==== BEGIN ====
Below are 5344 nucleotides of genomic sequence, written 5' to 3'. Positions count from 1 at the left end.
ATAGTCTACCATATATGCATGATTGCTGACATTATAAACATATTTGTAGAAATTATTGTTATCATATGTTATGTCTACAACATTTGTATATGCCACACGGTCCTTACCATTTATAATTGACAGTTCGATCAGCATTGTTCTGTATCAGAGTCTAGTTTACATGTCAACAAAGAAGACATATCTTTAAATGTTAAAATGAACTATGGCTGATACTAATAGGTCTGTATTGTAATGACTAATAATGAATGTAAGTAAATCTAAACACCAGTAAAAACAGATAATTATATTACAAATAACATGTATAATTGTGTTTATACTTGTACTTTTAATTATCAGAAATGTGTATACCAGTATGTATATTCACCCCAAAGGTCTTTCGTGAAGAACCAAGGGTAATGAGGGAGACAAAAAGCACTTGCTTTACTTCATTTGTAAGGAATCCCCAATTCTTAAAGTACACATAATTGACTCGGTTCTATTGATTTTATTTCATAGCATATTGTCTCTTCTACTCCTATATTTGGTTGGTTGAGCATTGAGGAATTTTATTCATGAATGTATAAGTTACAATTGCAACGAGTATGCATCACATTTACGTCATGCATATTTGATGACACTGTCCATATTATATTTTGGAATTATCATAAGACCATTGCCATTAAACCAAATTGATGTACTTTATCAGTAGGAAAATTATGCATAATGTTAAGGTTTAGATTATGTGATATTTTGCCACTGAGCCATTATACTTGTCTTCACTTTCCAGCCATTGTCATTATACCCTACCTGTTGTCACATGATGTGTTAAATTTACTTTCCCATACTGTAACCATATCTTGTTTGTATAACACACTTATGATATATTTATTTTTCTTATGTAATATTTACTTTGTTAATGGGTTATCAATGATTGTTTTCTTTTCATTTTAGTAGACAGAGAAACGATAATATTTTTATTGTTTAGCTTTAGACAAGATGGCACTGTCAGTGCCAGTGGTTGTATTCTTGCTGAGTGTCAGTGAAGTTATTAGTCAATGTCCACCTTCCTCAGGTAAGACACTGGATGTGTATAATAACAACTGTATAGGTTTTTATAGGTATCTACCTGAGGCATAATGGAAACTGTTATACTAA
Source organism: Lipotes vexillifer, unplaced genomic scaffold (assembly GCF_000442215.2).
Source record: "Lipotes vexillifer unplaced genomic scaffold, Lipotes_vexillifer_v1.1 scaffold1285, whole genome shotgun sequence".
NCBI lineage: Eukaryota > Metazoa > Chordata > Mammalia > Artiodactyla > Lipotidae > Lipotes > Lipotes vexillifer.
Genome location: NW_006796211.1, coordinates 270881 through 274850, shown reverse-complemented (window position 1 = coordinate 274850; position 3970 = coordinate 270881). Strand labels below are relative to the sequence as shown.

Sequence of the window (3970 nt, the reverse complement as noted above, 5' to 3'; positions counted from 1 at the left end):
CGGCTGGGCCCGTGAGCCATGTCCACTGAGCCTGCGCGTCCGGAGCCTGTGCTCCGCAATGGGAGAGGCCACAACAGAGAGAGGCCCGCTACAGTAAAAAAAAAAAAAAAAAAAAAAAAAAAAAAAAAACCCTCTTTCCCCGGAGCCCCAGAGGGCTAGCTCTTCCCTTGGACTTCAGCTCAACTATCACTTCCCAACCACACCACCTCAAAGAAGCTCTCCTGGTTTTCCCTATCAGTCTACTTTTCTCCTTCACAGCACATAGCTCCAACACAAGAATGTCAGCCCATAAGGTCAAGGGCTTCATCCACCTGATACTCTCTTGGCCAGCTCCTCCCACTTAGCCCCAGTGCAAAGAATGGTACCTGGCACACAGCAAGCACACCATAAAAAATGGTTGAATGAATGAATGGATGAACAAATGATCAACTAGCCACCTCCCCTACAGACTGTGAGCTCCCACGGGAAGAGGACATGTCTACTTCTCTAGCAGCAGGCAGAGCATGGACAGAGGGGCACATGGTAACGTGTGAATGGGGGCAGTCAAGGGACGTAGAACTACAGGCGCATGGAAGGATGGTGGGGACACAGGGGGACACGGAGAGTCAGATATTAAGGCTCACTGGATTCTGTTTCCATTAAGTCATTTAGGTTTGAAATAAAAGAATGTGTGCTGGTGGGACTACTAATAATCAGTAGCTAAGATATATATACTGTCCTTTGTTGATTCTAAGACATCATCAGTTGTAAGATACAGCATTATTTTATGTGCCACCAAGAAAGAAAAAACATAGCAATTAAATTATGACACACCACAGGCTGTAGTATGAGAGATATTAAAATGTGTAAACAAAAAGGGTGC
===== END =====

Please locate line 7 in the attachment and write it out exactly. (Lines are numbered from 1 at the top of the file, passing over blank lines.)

Sequence of the window (3970 nt, the reverse complement as noted above, 5' to 3'; positions counted from 1 at the left end):